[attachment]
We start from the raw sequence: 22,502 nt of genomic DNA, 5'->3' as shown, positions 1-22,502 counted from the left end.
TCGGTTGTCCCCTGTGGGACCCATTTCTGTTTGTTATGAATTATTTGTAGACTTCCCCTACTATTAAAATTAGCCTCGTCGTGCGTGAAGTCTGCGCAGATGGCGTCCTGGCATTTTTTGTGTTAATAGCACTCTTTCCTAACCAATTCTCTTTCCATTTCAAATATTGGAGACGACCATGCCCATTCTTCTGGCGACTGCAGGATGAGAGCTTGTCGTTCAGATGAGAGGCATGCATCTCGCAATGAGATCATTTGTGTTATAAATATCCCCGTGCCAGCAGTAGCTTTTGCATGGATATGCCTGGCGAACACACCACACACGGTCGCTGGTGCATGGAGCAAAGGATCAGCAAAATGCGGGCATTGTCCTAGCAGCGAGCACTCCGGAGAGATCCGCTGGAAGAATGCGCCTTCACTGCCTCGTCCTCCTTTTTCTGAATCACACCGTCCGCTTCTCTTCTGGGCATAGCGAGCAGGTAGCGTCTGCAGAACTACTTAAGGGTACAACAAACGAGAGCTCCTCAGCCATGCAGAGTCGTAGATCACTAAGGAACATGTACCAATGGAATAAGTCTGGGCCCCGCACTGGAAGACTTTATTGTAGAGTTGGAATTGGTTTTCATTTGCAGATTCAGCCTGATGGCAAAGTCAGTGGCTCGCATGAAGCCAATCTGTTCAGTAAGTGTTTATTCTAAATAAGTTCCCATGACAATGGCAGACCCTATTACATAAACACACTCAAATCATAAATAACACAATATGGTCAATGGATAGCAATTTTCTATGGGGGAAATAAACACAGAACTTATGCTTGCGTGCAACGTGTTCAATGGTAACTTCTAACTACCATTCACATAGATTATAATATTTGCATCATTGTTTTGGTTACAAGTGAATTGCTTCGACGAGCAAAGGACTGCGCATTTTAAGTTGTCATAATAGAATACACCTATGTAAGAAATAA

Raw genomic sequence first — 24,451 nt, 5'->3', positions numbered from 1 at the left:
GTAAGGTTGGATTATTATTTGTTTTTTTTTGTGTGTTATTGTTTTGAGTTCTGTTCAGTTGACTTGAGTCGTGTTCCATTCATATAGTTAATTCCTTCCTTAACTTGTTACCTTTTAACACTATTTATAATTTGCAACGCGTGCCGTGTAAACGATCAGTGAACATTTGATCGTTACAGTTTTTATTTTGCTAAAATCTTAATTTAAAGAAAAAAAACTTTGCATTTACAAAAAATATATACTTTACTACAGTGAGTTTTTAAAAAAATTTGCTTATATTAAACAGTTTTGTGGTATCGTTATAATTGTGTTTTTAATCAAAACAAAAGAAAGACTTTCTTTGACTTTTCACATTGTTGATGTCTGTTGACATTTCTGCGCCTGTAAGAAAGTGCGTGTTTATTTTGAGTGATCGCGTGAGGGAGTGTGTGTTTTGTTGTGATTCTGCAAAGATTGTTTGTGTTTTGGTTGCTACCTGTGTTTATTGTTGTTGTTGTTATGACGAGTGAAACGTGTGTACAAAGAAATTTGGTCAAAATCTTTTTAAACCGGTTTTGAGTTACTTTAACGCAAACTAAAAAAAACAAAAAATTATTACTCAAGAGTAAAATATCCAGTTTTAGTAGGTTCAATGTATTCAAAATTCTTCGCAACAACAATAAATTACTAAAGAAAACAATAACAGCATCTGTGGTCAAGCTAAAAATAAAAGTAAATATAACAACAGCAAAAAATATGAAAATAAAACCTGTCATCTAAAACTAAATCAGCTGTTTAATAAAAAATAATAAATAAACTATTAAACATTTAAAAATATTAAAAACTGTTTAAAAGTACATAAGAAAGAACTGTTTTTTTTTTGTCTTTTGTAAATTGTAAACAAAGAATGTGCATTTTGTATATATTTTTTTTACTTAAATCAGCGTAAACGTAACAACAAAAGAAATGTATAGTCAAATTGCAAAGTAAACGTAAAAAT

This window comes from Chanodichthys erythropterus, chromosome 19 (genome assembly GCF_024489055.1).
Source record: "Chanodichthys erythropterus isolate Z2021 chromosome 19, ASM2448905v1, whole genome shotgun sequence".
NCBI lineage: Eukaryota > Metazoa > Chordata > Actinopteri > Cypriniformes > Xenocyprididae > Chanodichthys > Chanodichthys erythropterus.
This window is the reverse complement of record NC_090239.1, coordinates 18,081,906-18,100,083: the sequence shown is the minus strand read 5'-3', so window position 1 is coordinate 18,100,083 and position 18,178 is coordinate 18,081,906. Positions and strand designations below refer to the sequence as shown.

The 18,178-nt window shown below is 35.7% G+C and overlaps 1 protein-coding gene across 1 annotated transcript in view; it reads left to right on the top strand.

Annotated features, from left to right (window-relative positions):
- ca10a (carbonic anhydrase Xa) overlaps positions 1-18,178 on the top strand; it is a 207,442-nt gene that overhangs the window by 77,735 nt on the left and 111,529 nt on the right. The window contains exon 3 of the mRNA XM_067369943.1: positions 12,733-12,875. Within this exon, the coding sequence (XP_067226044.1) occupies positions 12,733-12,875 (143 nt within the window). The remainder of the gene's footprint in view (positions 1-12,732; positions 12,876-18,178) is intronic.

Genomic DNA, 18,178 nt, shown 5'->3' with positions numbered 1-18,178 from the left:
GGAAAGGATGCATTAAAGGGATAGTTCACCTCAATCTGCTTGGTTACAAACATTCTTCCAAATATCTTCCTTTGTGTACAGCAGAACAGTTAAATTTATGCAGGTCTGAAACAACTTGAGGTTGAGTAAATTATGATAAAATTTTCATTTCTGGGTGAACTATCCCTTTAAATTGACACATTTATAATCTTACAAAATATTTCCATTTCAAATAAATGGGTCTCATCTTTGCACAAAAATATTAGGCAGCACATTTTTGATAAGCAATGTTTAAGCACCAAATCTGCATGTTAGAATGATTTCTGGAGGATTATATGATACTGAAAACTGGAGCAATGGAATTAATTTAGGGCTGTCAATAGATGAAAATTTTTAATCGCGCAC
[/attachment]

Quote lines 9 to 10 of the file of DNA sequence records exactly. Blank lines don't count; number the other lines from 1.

The 18,178-nt window shown below is 35.7% G+C and overlaps 1 protein-coding gene across 1 annotated transcript in view; it reads left to right on the top strand.

Annotated features, from left to right (window-relative positions):